You might have heard about how the MBTA got its colors.

The Red Line, the tale goes, was named as a tribute to Harvard Crimson at the former end of the tracks. The Blue Line, which goes under the Boston Harbor, got its aquatic hue from the water. The Green Line was named for the Emerald Necklace and the leafy suburbs it passes through. The more recently added Silver Line named after the metallic shades of Logan International Airport. And the Orange Line? Presumably named after Orange Street, the name of the road it ran down starting in the 18th century around what is now Washington Street.

But those origin stories are not entirely true. In fact, all of the colors were chosen for aesthetic reasons before they were assigned to specific lines running through Boston.

After a listener from Belmont called asking about where the T's train lines got their colors, Edgar B. Herwick III of GBH's Curiosity Desk dug in and joined Morning Edition hosts Paris Alston and Jeremy Siegel to share what he found.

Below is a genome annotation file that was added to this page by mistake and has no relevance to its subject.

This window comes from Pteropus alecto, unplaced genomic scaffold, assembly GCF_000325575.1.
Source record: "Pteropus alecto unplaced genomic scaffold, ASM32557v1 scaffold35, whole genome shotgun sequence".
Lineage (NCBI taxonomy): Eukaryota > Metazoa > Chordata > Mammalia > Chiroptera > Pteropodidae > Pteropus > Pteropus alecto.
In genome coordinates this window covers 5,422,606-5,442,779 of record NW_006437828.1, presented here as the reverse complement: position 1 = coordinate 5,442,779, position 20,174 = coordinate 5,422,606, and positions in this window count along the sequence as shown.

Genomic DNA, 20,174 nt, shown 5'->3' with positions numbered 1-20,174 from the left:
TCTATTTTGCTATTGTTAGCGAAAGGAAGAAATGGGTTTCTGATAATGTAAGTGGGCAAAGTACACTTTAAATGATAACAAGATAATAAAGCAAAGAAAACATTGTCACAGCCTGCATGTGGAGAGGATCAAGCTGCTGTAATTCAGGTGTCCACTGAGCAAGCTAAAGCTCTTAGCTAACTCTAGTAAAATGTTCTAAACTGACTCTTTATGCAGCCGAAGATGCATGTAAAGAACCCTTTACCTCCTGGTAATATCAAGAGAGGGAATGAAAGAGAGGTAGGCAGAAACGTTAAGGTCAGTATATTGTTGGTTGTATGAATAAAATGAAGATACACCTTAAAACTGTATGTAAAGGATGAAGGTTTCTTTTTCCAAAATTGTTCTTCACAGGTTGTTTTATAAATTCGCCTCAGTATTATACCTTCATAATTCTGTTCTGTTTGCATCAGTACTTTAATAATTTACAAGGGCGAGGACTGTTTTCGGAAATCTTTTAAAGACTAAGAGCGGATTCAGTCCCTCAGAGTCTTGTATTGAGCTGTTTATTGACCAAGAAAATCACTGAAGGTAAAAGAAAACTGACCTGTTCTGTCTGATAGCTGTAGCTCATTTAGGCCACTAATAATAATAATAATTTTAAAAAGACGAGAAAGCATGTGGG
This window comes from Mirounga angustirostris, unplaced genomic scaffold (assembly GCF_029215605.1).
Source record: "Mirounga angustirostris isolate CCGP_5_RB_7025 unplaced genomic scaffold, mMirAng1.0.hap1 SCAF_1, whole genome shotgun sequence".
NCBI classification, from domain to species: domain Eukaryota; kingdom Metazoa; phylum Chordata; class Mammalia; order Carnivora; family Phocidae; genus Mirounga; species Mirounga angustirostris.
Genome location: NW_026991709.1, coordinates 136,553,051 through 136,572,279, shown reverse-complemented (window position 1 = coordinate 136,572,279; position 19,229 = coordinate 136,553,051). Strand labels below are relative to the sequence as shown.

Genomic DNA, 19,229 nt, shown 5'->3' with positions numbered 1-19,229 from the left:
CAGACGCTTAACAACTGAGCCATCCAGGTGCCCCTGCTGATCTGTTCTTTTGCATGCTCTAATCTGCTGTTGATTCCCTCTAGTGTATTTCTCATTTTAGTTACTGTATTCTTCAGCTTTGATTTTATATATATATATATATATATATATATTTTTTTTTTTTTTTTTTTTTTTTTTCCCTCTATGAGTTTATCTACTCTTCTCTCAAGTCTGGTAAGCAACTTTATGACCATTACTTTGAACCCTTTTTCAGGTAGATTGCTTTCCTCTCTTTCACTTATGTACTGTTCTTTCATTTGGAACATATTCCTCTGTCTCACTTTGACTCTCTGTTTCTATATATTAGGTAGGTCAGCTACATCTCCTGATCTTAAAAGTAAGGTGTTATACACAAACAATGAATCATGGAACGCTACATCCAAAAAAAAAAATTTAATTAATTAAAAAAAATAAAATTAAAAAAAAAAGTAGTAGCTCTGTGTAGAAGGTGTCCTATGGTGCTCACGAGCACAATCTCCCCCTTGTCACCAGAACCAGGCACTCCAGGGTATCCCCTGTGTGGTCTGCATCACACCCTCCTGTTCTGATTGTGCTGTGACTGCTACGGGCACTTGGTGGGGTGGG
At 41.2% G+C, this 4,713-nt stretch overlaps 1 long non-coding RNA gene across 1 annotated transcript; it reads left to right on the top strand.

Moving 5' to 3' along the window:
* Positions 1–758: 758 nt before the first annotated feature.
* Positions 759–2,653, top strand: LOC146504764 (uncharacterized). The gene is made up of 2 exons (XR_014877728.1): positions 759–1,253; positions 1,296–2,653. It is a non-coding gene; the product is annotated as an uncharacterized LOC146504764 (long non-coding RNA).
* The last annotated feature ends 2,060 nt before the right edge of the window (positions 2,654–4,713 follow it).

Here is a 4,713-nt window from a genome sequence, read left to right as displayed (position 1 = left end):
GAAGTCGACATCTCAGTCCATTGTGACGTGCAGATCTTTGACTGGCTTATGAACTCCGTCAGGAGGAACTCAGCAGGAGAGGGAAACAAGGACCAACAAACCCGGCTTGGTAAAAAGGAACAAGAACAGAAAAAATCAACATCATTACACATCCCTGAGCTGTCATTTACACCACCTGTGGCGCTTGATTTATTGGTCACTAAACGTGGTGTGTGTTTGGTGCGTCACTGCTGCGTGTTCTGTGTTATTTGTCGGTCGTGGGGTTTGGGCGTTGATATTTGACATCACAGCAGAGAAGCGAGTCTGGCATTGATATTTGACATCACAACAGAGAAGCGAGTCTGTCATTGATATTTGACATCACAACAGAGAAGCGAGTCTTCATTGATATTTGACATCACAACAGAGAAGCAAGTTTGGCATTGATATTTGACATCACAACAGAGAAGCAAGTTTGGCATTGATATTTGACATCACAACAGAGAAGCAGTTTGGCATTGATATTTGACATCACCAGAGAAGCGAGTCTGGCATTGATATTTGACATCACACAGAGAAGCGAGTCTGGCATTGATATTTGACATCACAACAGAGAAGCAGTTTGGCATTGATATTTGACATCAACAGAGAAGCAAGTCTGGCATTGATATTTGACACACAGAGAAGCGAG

The answer stretches back to the 1960s, when a collection of disparate Boston rail lines rebranded as what is now the MBTA. The current color scheme was unveiled in 1965, the brainchild of design firm CambridgeSeven. All seven of the firm’s founders worked on the project: Lou Bakanowsky, Peter Chermayeff, Alden Christie, Ivan Chermayeff, Paul Dietrich, Tom Geismar and Terry Rankine.

The firm’s leaders were very interested in primary colors at the time, selecting red, blue, yellow and green for the transit agency. They then assigned those colors to specific train lines: red for Harvard, blue for East Boston and the harbor, green for the Emerald Necklace.

For the fourth line, designers initially tried two shades of yellow: primary yellow and safety yellow. But the white writing they wanted to use for station names and other wayfinding markers did not stand out enough against a yellow background, so they picked orange instead.

That the line ran down what used to be Orange Street was total happenstance.

If there is something you've been itching to know more about, email The Curiosity Desk or send in your question below. Edgar might just dig up the answer in a future episode. For more from The Curiosity Desk, follow Edgar B. Herwick III on Twitter and subscribe to the GBH News YouTube Channel.